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I've been in one band for about a year, and we're going into the studio to record new songs soon.

Last time they went to the studio, they had an incredible drum kit there, (the drummer said so, he was ecstatic when he saw it) told me it sounded perfect and was really excited to record with this kit.

The engineer then went on and triggered the kit, even though the kit sounded great! I don't understand why he did this, it sounded like a drum machine, not a real live drummer and ruined our takes.

We use triggers live for monitoring only, no trigger signal goes to the front of house, but I just can't wrap my head around why when the studio engineer had an amazing kit we all said we wanted to use, he just triggered it up and used no real drum sound?

Are there any advantages of using triggers over a real drum sound? As far as I can tell, it just changes a natural sounding live drummer into a drum machine :P

Thanks :)

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Somebody made a decision to use the triggered sounds rather than the recorded drums. Who made decisions during that recording session? Can you ask them? The engineer SHOULD have been working for whoever was paying the bills, and worked with that person/group when big creative decisions like that were being made. –  Bill Gribble Feb 18 '11 at 14:14
    
Yes, the studio engineer made the decision, against our wishes. –  Kyle Sevenoaks Feb 18 '11 at 14:24
    
As I was writing my answer I realized: are you 100% certain they were triggers and running into a CV-to-MIDI module or sound brain like a V-Drum brain? They weren't just piezo contact mics, were they? –  Ian C. Feb 18 '11 at 15:06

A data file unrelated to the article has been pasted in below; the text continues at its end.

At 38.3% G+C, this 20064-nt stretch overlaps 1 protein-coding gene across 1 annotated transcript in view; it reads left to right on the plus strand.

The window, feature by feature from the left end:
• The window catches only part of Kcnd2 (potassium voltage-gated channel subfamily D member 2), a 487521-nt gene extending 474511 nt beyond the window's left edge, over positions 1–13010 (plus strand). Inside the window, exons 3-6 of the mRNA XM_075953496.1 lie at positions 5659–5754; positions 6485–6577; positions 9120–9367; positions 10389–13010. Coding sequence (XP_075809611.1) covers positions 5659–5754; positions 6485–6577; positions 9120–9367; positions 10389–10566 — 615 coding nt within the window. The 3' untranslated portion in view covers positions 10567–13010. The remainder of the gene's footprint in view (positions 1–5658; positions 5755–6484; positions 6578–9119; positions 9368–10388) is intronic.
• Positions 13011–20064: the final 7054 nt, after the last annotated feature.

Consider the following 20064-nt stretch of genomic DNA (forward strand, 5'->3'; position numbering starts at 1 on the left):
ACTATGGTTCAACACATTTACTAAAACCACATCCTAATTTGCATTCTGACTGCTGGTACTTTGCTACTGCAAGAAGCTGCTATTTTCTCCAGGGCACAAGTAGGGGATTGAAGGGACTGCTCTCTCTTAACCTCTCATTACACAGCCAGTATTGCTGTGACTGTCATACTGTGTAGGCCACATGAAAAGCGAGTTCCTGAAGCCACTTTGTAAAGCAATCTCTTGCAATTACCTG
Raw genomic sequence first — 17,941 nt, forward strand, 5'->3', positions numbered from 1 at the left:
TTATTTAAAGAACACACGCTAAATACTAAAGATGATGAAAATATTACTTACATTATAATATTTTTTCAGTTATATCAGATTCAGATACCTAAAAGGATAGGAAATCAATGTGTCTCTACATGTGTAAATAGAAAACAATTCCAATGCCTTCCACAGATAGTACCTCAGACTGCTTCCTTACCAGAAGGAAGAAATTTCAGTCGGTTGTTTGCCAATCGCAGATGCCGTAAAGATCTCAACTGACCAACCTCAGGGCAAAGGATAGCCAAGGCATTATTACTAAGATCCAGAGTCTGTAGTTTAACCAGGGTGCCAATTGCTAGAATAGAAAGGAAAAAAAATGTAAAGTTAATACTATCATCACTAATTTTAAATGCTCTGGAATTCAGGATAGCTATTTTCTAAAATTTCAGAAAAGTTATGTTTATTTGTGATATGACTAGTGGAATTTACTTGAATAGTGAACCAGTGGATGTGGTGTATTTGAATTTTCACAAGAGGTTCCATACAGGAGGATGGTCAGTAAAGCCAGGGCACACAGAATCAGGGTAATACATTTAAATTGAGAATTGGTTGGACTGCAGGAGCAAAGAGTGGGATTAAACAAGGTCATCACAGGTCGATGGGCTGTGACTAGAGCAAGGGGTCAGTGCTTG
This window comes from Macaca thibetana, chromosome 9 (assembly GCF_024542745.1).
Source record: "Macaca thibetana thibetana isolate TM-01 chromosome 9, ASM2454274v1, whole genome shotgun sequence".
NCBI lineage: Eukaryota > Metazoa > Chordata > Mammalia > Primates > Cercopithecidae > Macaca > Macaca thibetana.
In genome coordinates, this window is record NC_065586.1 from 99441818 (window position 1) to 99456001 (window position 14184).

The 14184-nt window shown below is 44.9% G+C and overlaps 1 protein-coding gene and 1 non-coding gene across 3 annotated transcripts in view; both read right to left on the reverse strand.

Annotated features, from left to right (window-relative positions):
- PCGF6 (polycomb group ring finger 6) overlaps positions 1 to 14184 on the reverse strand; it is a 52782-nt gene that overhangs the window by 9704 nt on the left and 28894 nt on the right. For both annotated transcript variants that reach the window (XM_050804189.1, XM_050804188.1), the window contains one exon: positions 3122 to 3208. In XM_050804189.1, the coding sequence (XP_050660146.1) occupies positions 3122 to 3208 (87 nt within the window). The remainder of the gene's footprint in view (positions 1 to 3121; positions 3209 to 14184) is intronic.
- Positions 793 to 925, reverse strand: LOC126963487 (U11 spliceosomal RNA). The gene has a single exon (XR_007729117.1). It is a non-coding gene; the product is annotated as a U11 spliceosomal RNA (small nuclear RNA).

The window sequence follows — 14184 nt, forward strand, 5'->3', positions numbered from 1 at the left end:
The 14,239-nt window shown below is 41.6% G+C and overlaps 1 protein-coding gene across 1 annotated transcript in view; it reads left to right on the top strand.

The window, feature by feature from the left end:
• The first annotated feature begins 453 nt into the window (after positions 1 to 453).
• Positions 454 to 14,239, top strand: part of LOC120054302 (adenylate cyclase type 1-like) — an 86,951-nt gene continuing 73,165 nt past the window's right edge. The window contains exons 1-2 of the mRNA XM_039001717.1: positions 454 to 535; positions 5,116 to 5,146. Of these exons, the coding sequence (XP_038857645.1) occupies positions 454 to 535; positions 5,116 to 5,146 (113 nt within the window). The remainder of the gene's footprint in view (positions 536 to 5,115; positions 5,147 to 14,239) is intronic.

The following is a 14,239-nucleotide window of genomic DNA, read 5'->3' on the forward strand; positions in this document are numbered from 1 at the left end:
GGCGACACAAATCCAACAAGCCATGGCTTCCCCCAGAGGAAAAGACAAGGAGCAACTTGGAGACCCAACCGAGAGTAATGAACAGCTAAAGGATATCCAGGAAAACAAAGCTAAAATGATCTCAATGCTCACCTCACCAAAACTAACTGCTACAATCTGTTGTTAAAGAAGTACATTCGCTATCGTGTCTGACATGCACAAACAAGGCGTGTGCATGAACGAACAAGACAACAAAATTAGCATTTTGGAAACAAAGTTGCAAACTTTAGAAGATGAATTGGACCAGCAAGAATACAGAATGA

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Also: if it was triggers, did he capture the MIDI data or the audio from a drum brain? Hopefully he captured the MIDI data and you can run the performance through something like BFD 2 or Steve Slate Drums -- amazing drum VSTi plugins. You might be able to salvage the performance this way and not have to re-track the drums. –  Ian C. Feb 18 '11 at 15:21
    
I guess he did do it through some brain, I wasn't there, I can just hear the awful drums on the tracks. There were no natural kicks in it at all though. All triggered. –  Kyle Sevenoaks Feb 18 '11 at 16:56
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2 Answers

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Why? I can only take some guesses. The only person who can really answer your questions is the engineer.

Possible Reason #1

MIDI data is easier to work with that audio data. The engineer was ensuring he captured data in a format that he could easily manipulate after the fact. Far easier to fix a miss hit by moving a MIDI note around than it is to re-track an entire section or performance.

Possible Reason #2

Triggers are easier to setup than mics. For sure mic'ing a drum kit falls in to the category of "it's an art and a science". It's a daunting task. It requires more than a few mics and in some cases (like mic'ing a kick) some speciality mics are really called for if you want an excellent outcome. Could be the engineer didn't have the know how to mic a kit up or the time or the studio was lacking the gear it needed to capture a full kit adequately.